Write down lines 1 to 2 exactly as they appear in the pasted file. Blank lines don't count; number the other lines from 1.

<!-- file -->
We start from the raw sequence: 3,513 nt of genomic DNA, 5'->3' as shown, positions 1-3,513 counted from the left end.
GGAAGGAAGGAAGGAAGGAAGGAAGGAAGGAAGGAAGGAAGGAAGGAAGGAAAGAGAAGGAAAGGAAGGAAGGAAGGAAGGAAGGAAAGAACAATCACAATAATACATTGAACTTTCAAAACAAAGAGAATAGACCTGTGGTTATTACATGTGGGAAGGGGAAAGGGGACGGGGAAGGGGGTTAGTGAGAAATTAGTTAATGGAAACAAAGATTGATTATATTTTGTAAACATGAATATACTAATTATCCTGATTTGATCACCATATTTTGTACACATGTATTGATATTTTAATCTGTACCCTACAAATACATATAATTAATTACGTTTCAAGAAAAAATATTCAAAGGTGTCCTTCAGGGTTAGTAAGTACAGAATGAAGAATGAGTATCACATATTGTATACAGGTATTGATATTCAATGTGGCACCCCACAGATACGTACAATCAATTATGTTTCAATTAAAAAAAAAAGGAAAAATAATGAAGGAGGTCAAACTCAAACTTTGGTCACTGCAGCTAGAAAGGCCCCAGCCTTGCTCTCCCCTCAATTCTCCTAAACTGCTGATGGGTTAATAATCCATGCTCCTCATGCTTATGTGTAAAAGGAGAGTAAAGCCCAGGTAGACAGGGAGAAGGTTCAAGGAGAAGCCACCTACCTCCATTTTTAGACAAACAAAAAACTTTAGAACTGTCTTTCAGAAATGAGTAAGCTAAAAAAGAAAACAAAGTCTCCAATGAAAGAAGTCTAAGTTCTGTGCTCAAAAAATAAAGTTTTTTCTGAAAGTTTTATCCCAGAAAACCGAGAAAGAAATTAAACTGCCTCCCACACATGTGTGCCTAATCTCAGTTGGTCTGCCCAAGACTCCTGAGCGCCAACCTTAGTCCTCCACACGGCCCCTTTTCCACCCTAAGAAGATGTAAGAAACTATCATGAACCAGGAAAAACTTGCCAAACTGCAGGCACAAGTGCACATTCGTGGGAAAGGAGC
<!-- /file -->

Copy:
We start from the raw sequence: 3,513 nt of genomic DNA, 5'->3' as shown, positions 1-3,513 counted from the left end.
GGAAGGAAGGAAGGAAGGAAGGAAGGAAGGAAGGAAGGAAGGAAGGAAGGAAAGAGAAGGAAAGGAAGGAAGGAAGGAAGGAAGGAAAGAACAATCACAATAATACATTGAACTTTCAAAACAAAGAGAATAGACCTGTGGTTATTACATGTGGGAAGGGGAAAGGGGACGGGGAAGGGGGTTAGTGAGAAATTAGTTAATGGAAACAAAGATTGATTATATTTTGTAAACATGAATATACTAATTATCCTGATTTGATCACCATATTTTGTACACATGTATTGATATTTTAATCTGTACCCTACAAATACATATAATTAATTACGTTTCAAGAAAAAATATTCAAAGGTGTCCTTCAGGGTTAGTAAGTACAGAATGAAGAATGAGTATCACATATTGTATACAGGTATTGATATTCAATGTGGCACCCCACAGATACGTACAATCAATTATGTTTCAATTAAAAAAAAAAGGAAAAATAATGAAGGAGGTCAAACTCAAACTTTGGTCACTGCAGCTAGAAAGGCCCCAGCCTTGCTCTCCCCTCAATTCTCCTAAACTGCTGATGGGTTAATAATCCATGCTCCTCATGCTTATGTGTAAAAGGAGAGTAAAGCCCAGGTAGACAGGGAGAAGGTTCAAGGAGAAGCCACCTACCTCCATTTTTAGACAAACAAAAAACTTTAGAACTGTCTTTCAGAAATGAGTAAGCTAAAAAAGAAAACAAAGTCTCCAATGAAAGAAGTCTAAGTTCTGTGCTCAAAAAATAAAGTTTTTTCTGAAAGTTTTATCCCAGAAAACCGAGAAAGAAATTAAACTGCCTCCCACACATGTGTGCCTAATCTCAGTTGGTCTGCCCAAGACTCCTGAGCGCCAACCTTAGTCCTCCACACGGCCCCTTTTCCACCCTAAGAAGATGTAAGAAACTATCATGAACCAGGAAAAACTTGCCAAACTGCAGGCACAAGTGCACATTCGTGGGAAAGGAGC